The City of North Vancouver has balked on loosening up the process for child-care providers setting up shop in residential neighbourhoods.
Under the old city bylaw, anyone wanting to open a child-care business in a residential area was required to produce a traffic management plan satisfactory to the city engineer, distribute information and solicit feedback from every neighbour within 100 metres and have the application be subject to a public meeting and council’s consideration.
Aiming to encourage more child-care spaces in the city, staff recommend council eliminate the public meeting, reduce the notification distance to 40 metres and remove the need to collect comments.
But following public input at council May 25, those changes went down to defeat, with Couns. Rod Clark, Pam Bookham, Don Bell and Holly Back, who broke ranks with her council allies, voting in the majority.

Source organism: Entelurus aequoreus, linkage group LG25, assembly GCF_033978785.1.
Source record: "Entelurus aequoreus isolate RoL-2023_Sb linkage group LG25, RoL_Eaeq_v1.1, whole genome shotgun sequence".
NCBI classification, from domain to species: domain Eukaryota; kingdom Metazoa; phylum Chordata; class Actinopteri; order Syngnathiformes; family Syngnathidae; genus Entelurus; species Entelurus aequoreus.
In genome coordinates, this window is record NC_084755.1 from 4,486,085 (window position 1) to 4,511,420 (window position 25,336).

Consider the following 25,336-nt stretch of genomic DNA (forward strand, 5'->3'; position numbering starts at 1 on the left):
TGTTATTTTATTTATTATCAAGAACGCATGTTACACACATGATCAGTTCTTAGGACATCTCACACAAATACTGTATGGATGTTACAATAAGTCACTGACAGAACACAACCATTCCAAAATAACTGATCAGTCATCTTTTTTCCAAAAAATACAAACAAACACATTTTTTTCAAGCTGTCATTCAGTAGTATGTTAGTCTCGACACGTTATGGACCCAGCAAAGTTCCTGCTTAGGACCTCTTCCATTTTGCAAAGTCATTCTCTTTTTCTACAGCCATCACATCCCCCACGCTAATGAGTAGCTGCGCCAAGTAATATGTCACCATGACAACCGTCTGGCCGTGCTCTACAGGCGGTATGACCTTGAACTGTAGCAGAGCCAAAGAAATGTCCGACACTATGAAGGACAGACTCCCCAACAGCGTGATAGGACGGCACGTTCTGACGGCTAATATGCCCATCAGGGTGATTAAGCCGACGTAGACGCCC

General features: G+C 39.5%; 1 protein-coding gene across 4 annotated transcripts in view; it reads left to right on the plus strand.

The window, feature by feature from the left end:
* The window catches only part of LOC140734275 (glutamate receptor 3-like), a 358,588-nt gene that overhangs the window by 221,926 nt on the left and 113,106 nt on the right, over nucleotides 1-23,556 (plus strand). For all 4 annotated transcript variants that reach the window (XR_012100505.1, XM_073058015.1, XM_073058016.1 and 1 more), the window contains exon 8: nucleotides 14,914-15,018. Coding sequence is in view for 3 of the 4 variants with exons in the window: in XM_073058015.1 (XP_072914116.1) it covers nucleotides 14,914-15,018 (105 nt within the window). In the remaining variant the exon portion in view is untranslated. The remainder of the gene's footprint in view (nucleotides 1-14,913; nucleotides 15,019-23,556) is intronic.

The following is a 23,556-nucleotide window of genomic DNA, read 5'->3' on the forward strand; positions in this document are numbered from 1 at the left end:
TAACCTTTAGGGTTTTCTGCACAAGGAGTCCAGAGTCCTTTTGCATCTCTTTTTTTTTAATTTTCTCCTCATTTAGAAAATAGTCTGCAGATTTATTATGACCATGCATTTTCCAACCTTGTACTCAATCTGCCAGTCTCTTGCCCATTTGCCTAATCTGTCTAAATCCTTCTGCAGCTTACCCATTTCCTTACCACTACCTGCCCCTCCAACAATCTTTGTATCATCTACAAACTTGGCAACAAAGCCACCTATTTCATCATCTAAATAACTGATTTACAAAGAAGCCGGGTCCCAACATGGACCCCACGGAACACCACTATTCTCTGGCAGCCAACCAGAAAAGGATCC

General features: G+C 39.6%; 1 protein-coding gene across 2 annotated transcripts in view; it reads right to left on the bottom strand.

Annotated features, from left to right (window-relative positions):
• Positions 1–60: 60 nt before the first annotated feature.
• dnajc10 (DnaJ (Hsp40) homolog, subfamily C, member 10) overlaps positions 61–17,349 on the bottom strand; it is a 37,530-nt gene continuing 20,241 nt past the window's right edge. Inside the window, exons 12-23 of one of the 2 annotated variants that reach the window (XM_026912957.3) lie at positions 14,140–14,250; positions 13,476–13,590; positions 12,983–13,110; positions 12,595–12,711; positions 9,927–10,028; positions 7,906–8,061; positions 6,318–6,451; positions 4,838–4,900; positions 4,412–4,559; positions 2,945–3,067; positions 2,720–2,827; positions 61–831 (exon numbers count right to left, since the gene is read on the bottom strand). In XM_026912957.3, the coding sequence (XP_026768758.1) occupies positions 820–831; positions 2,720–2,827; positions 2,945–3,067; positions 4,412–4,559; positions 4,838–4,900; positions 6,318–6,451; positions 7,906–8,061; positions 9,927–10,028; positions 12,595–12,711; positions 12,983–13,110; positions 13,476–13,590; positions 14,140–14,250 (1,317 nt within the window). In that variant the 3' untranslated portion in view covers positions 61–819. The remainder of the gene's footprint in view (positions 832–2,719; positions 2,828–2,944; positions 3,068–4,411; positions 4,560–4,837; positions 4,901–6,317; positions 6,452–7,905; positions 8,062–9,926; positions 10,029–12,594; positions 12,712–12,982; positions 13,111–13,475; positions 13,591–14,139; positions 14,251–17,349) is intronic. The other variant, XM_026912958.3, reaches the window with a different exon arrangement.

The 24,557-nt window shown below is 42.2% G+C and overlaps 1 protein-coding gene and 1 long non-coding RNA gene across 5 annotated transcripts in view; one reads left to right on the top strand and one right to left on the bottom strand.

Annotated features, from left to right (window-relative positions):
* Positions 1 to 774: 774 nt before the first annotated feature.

At issue was large-scale group child-care businesses, which can hold up to 20 children and don’t require the owner to live on site. There are nine group child-care facilities in the city now. Although most have never been the subject of complaints, one on East Fourth Street has produced a steady stream of noise and traffic complaints from neighbours.
Coun. Pam Bookham moved for council to establish a one-year moratorium on any new such facilities if they included spaces for nine or more children. When it came to a vote though, only Clark supported the motion.
Coun. Don Bell then moved a compromise that would see neighbourhood notification reduced to 40 metres but the public meeting requirement stay in the bylaw. That was enough to win enough votes to pass.
Council will also meet behind closed doors to be briefed by staff on the history of issues with the East Fourth child-care and explore enforcement options.